Around 4:30 pm, the SMU power outage took out all the lights and wifi on campus. Working quickly, SMU sent out emergency messages demanding everyone on campus and in the dorms evacuate immediately. The messages requested students relocate to United Methodist Church in Highland Park, claiming that they were prepared to house students overnight. The SMU power outage had taken out the entire campus’ network including wifi.
The SMU Power Outage and Evacuation Caused Outrage Among Students
The problem these displaced SMU students faced was without access to the library the internet. Even those off campus did not have access to any SMU website. Due to this, for many students, studying became impossible. Many students with midterms the next day faced immense frustration at the loss of time to prepare for the upcoming test. In response to the overwhelming outrage, a particular student, Will Jones, started a petition. The Change.Org petition titled, ‘Cancel SMU Classes on Wednesday, October 4th Due to the Evacuation’ spread quickly among angry SMU students.
The petition met its original goal of 500 signatures within minutes. Students started sharing the link on their Facebook pages. Within 45 minutes the petition reached the new goal of 2000. By then the story was gaining traction. People were posting links to Snapchat and Instagram stories, urging every SMU student they knew to sign. By 10 pm over 5,000 people had signed the petition. With an undergrad population of 6,000, this was hard for the provost to ignore. While the administration did not cancel classes, they did send out an email urging all professors to cancel midterms for the following day.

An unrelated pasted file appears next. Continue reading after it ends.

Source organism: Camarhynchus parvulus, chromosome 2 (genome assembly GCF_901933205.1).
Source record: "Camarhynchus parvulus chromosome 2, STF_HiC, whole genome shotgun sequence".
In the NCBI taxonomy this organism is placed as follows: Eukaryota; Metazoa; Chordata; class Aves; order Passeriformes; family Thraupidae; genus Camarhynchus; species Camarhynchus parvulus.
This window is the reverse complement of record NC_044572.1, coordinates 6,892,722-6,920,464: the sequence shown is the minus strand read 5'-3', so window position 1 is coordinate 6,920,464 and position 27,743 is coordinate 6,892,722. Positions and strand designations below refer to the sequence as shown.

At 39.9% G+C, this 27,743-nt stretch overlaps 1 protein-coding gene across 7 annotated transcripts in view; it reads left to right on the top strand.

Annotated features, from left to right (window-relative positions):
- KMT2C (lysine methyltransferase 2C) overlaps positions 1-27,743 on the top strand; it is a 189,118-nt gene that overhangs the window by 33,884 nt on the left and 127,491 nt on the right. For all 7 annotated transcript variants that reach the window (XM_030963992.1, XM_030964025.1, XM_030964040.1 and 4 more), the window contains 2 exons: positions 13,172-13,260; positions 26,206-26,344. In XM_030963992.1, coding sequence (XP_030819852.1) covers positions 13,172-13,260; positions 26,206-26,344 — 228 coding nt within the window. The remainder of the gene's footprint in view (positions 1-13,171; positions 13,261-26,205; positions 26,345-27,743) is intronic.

The takeaway from this event is the power that social media has between students in a college. At some point, almost every single student at the school saw the petition and signed it. The ability for students to quickly connect online to one another turned out to be the driving force in this powerful movement. Shareable items such as these have the visibility of an entire campus. With the right content, these posts can have an immense response rate to their call to action. This fact is key to keep in mind while starting future movements on college campuses.
Twitter announced Tuesday that the social media platform would move away from their infamous 140 character limit on their tweets. The new limit will double the old one at 280 characters. This fundamental change leaves twitter fans confused as to what prompted this expanded limit. This site since its beginning has been set on their unchanging 140 character limit. Continue reading →